Gibson Dunn lobbyist and attorney Michael Bopp in a statement on behalf of Perry Capital wrote, “Treasury’s illegal actions so far have stripped $130 billion of loss-absorbing capital from the GSEs, ensuring that even the slightest downturn would now require a taxpayer bailout. Perry Capital has raised the alarm by litigating and lobbying for a capital cushion to protect taxpayers and public investors. Congressman Mulvaney’s bill would fix this unsustainable capital hole.”
Okay look. Here's how it works. Fannie and Freddie had $130 billion. The government took it from them. Now, if they lose $100 billion, or $50 billion, or $10 billion -- "even the slightest downturn" -- the government will have to give them back $100 billion, or $50 billion, or $10 billion, to keep them afloat. That's a bad scary bailout! If the government has to give Fannie and Freddie $100 billion, then it will only have $30 billion left of the $130 billion it took from them.
The proposed solution is for the government to just give them back the whole $130 billion right now.
There are some arguments from fairness and corporate governance for that approach, but there are no arguments for it from taxpayer protection, or arithmetic. Definitely giving Fannie and Freddie $130 billion now costs more than maybe giving them $100 billion later. Of course maybe Fannie and Freddie will lose, like, $200 billion, and then the taxpayers will have to give them the whole $200 billion and be in the red. But even if the government gave them back $130 billion today, a $200 billion loss later would eat through the capital and require a further bailout, leaving the government just as much in the red. (I oversimplify somewhat -- some proposals are for the government to stop sweeping profits and allow Fannie and Freddie to build capital going forward -- but it remains the same arithmetic. Every dollar that Fannie and Freddie give to the government now is a dollar that the government has now, and might have to give back in the future.)
That's not actually what this article is about; it's just an aside that makes me mad. The article is about the lobbying efforts on behalf of Fannie Mae and Freddie Mac shareholders to get Congress to come around to their point of view. They've had some success, and Representative Marsha Blackburn has introduced a bill to suspend the government's sweep of Fannie's and Freddie's profits that has been supported by the investor group and its founder Timothy Pagliara:
The day before Ms. Blackburn introduced the bill, Mr. Pagliara donated $5,000 combined to Ms. Blackburn’s primary and general campaigns, his first donation to her since 2009.
Mr. Pagliara said the timing of his donation was a coincidence. He said that he had earlier suggested such a bill to Ms. Blackburn and had a longstanding relationship with her but didn’t have influence beyond the suggestion.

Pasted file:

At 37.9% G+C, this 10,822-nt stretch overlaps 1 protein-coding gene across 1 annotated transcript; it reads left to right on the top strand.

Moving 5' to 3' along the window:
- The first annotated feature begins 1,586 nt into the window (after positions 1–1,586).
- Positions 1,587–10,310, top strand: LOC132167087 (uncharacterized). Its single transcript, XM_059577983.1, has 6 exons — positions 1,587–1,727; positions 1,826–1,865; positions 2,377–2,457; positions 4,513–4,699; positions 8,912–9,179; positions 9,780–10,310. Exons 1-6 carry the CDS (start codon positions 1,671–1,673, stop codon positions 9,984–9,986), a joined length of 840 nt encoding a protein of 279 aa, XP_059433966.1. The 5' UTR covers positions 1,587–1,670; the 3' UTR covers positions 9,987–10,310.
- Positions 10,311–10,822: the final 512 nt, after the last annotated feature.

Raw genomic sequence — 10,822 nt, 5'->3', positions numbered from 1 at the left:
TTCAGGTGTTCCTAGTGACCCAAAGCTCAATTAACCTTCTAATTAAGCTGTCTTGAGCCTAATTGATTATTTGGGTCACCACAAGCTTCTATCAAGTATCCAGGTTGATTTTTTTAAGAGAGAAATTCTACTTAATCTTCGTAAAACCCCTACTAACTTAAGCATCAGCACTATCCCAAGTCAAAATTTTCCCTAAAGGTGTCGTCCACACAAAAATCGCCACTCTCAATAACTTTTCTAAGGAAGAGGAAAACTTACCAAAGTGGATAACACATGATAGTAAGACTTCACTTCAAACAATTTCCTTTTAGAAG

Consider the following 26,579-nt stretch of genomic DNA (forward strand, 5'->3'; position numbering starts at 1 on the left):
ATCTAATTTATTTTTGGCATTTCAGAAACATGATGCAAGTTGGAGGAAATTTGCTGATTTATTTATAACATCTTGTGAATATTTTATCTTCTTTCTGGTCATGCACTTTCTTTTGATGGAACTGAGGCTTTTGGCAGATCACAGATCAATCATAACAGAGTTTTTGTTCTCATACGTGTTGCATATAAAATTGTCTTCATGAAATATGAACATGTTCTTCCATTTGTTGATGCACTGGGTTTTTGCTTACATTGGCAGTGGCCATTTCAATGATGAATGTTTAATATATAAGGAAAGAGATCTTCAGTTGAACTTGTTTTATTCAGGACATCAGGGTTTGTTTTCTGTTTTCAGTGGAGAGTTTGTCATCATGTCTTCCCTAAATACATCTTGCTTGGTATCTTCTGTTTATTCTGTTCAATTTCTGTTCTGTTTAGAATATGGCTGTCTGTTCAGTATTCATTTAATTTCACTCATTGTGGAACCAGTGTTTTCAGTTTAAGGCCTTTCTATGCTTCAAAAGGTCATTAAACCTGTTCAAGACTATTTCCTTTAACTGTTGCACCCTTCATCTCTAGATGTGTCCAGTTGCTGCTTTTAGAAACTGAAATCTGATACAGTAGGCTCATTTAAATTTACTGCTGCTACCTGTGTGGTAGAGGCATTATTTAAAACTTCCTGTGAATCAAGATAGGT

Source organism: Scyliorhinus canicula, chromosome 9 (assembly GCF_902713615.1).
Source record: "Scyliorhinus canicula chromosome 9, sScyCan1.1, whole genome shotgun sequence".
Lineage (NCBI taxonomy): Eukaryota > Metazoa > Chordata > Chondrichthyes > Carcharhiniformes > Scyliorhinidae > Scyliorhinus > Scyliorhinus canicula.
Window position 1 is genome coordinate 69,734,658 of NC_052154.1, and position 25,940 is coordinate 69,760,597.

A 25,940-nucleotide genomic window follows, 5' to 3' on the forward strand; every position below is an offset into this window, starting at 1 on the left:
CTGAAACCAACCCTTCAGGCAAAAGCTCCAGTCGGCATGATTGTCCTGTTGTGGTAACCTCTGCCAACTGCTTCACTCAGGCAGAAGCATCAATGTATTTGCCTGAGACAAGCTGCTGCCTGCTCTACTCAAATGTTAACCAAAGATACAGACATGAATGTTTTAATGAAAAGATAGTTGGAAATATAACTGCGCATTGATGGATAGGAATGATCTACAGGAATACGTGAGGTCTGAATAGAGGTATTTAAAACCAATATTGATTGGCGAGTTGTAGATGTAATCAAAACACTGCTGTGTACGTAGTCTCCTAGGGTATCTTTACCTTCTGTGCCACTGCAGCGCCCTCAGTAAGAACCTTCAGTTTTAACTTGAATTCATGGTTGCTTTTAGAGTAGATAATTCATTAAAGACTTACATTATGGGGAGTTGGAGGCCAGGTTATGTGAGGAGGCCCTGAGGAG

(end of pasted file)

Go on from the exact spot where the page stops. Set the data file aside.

Yesterday we talked about the mining-company agent in Guinea who urged company executives not to "forget the budget for the people who are working for us here," so that he could "be more confortable [sic] with the technicians of the ministry of mines." There is a universal human need to be more comfortable with the people you're pitching.
Meanwhile here is a story about how the Clinton Global Initiative "set up a financial commitment that benefited a for-profit company part-owned by people with ties to the Clintons," which I mention mainly for this sentence about Clinton friend Mark Weiner:
Mr. Weiner has a company, Financial Innovations Inc., that makes campaign souvenir items such as coffee mugs and pens.
You'd think it would make, like, at least synthetic collateralized debt obligations? Or blockchains? But, no, Financial Innovations Inc. makes coffee mugs and pens.
Is it possible that we are reaching the end of the golden age of merger litigation? For a long time, whenever a deal was announced, plaintiffs' lawyers immediately announced a lawsuit, and the company quickly settled by revising the disclosure slightly and paying a six-figure fee to the plaintiffs' lawyers. It was a "tax on M&A," and Delaware courts got sick of it, and now it is more or less dead: "The heyday of 'file a case, make $500,000' is clearly over," said, amazingly, a plaintiffs' lawyer, earlier this year.
But of course there are still merger lawsuits. You can't just collect a tax any more; now you have to make a real case that the board did something wrong. But even there, things may be getting tougher. Here's Ronald Barusch:
In a short but unambiguous order handed down last week, the Delaware Supreme Court effectively told trial courts to throw out future cases challenging mergers as long as they’re properly approved by shareholders.
If investors are fully informed and have the power to turn down a takeover deal, it doesn’t matter how many or how big are any mistakes directors make in the process — as long as a majority of shares owned by disinterested stockholders are voted “yes.”
The standard, said the court, is "waste," meaning that directors will only be liable for damages in a properly approved deal if they were more or less intentionally wasting company assets. "The court basically indicated it wasn’t likely to be pertinent since 'the vestigial waste exception has long had little real-world relevance because it has been understood that stockholders would be unlikely to approve a transaction that is wasteful.'" Here's the decision. I suppose you can still argue that the disclosure was misleading. But there does seem to have been a sense that merger litigation has gone a bit too far, and that boards and their advisers need to be able to make decisions with some protection from second-guessing.